3) Do we always need the shiniest new product? How about changing OS to Linux? Your 7yo laptop will still do fine.

 

4) Do you really need a laptop & desktop & tablet & phone &....? Sit down and calculate ROI for each. How much do they cost and how many hours do you spend using them? What does the hour cost you?

 

5) Lastly, please dispose of technology in a safe way! Especially anything with lithium batteries in it!

 

Apple gear also usually stays usable longer than PC gear. And i am not talking about power users here (i.e. regular Geekzone client)!! 
The above also goes for a lot of things. Think about what can be second hand bought and what not, what cost are things going to incur over total lifetime of your ownership? Usually I can save a lot by taking second hand AND be more environmentally friendly. Does it scale? Probably not as much as I'd like but it changes consumer behavior and that in turn changes what gets produced. 


1101
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  #2560856 9-Sep-2020 11:26
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olivernz:

 

3) Try to stay with Lenovo gear as much as possible as repairing is key to their gear (although even they have started changing in the last years. pressure from consumers I guess). But it also means that the design is more industrial rugged.

 

 

- you buy PC's that use non standard components  :-) . When lenovo decide that the PC is end of life , you cant get their SFF Power Supply (easily)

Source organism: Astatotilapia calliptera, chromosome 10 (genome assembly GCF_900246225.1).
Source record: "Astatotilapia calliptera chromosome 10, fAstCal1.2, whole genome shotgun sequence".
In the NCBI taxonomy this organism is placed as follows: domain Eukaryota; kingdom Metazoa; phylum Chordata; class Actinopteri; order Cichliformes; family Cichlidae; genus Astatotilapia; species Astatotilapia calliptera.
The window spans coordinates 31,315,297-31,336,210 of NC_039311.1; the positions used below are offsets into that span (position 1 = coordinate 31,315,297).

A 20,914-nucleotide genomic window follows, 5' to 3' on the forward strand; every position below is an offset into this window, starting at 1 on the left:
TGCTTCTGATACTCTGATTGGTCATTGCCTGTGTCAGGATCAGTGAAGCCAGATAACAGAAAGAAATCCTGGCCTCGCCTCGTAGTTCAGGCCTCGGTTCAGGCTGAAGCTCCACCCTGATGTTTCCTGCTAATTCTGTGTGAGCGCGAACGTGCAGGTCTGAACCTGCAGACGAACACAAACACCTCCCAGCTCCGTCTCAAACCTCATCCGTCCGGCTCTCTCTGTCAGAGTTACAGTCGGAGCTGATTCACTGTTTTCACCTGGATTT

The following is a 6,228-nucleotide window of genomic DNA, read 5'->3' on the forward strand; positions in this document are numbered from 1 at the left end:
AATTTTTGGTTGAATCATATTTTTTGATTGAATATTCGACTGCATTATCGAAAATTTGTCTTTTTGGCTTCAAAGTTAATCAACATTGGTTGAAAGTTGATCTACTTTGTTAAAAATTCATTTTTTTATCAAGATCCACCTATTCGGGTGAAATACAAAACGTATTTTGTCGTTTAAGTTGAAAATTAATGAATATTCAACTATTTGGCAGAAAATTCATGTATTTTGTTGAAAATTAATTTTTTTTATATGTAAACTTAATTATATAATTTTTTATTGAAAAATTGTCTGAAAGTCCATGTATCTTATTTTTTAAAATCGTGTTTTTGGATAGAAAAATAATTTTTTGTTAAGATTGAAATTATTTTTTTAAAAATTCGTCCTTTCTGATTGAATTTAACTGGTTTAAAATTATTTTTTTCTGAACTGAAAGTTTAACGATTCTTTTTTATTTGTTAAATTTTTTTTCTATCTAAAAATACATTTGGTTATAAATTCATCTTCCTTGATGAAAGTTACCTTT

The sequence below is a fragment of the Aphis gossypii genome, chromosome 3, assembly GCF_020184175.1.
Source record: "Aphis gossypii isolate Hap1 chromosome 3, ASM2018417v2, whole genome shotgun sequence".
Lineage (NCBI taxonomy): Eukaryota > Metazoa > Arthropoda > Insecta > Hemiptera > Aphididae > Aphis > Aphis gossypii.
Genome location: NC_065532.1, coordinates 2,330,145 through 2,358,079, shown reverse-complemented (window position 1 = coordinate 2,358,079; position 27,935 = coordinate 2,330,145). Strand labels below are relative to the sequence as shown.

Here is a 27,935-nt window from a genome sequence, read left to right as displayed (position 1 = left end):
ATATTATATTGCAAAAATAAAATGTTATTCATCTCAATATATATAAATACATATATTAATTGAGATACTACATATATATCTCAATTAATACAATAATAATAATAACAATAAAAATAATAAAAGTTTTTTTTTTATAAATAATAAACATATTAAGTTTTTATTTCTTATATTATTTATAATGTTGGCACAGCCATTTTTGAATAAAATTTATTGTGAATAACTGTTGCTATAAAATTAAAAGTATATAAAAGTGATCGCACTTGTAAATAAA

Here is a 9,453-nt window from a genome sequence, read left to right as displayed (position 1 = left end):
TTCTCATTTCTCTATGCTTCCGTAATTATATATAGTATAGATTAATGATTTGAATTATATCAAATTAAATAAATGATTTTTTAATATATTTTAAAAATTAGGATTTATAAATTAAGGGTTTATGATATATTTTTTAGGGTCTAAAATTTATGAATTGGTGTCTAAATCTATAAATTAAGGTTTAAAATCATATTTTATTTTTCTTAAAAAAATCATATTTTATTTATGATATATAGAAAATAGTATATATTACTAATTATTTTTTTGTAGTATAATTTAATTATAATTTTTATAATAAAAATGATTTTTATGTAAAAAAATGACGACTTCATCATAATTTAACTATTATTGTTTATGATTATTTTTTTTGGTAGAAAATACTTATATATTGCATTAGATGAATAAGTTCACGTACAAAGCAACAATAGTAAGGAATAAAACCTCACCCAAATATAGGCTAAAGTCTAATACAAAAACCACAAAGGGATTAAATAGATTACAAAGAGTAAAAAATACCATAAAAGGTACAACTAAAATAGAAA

Thats why this will never change.
We talk the talk but dont walk the walk .
Its not the manufactuers , its us. We dont really care enough to change despite of what we say (on average)

 

If the market was there for this , manufacturers would be filling that market to suit . Its us not them .


olivernz
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  #2561055 9-Sep-2020 14:25
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1101:

 

- you buy PC's that use non standard components  :-) . When lenovo decide that the PC is end of life , you cant get their SFF Power Supply (easily)

 

 

Well so far Lenovo have changed their power supply about 3x and since I buy used I can get "old" power supplies for $20 all day long. So no, that is only a problem when you insist on buying new stuff.

 

But generally agree with your sentiment. It's us not them. We change behaviour the world changes. BUT because we are an amorphous bunch that can't even agree that humanity HAS an issue it needs to get a whole lot worse before it will get better. So the question is, will we notice before we are unable to correct. By what I currently see my take is a solid NO. Humanity will consume itself to total oblivion. For the last 40y we have been taught (Neocon) that individualism, profit and supremacy are the only goals worth striving for. That community, social conscience, sustainability and other similar traits are for loosers. So yeah, people will buy new and will have to have the latest cellphone and laptop and car and.... 

 

Having kids changed my take on all this drastically (although I was pretty conscious before too) but it does require a 100y vision to see what is happening and what humanity is doing. 

 

Boy oh boy that went dark quickly! Sorry